The local authority yesterday imposed a 28-day temporary stop notice on the site, an entire railway cutting in Haghill effectively filled over the last two months.
Council enforcement officials posted notices at the landfill yesterday - but local residents said earth-moving equipment had already been moved after the dump was exposed by The Evening Times.
The company running the facility, named as Clydeview Development Limited, is understood to have had an exemption to "store" rubble at the site from watchdog Scottish Environment Protection Agency (Sepa) temporarily, but no planning permission. Sepa is now also investigating the dump.
A Glasgow City Council spokeswoman said: "The council's planning enforcement officers have met with the owners of the site behind Appin Crescent to discuss all planning issues arising from the landfill work carried out there.
"Following this meeting, a temporary 28-day stop notice has been issued to the owner to prevent anymore material being deposited on the site and to give council officers time to fully assess this situation.
"We are very aware that this issue is causing worry for home owners and hope this stop notice will give officers the time to decide on the best way forward."
Susan McGurk used to have a 30ft deep railway cutting at the end of her garden. Now she has a muddy landfill. Today she said: "There have been no lorries for a day or two and the digger that was working there has been taken away. At least we shall have some peace now."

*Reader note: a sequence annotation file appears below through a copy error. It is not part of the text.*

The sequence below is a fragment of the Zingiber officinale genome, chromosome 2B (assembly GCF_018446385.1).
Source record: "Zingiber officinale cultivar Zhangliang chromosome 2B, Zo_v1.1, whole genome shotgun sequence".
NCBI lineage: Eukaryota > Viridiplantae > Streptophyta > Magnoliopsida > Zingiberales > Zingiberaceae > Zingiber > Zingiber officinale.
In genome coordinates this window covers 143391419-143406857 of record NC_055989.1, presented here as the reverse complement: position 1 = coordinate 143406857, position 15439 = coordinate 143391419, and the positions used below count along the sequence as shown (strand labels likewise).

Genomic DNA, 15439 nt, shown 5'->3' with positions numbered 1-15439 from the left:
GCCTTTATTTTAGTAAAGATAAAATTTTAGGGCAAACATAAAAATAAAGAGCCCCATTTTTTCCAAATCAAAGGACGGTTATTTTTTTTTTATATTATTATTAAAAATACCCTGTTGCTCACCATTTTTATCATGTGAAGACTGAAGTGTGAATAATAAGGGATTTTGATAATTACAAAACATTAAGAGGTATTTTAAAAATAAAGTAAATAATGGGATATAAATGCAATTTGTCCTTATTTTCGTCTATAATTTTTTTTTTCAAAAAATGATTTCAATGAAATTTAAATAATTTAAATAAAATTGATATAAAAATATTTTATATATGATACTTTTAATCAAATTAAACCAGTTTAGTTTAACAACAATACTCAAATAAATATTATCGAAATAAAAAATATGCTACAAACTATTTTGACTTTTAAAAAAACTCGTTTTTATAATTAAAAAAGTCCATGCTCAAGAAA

The council's temporary stop notice was served to a Jason Forster and to two companies both named as Clydeview Development Limited, one registered in the offshore haven of the Isle of Man and the other in Blantyre, Lanarkshire.
The Scottish company, created in 2009, has never filed annual accounts. This summer an action to have it struck off the company registered was suspended.
The Lanarkshire company shared an address with a firm called Strathclyde Truck and Plant Ltd, which is now in liquidation. That company's director, James Gaffney, was previously a director of the Scottish-registered company Clydeview Development Limited.
The temporary stop notice refers to a "former Railway Solum bounded by Birkenshaw Street, Appin Road, Aitken Street and Todd Street, Glasgow".
It states that work at the site was a "breach of planning control under section 123(1)(a) of the Town and Country Planning (Scotland) Act 1997 in that the development is being carried out on the said land without planning permission".
The notice also says that the "on-going unauthorised land engineering works" in the cutting were not in line with the city plan, which aims to protect both potential transport corridors and green spaces. Locals have long hoped the cutting could become part of a cycle path.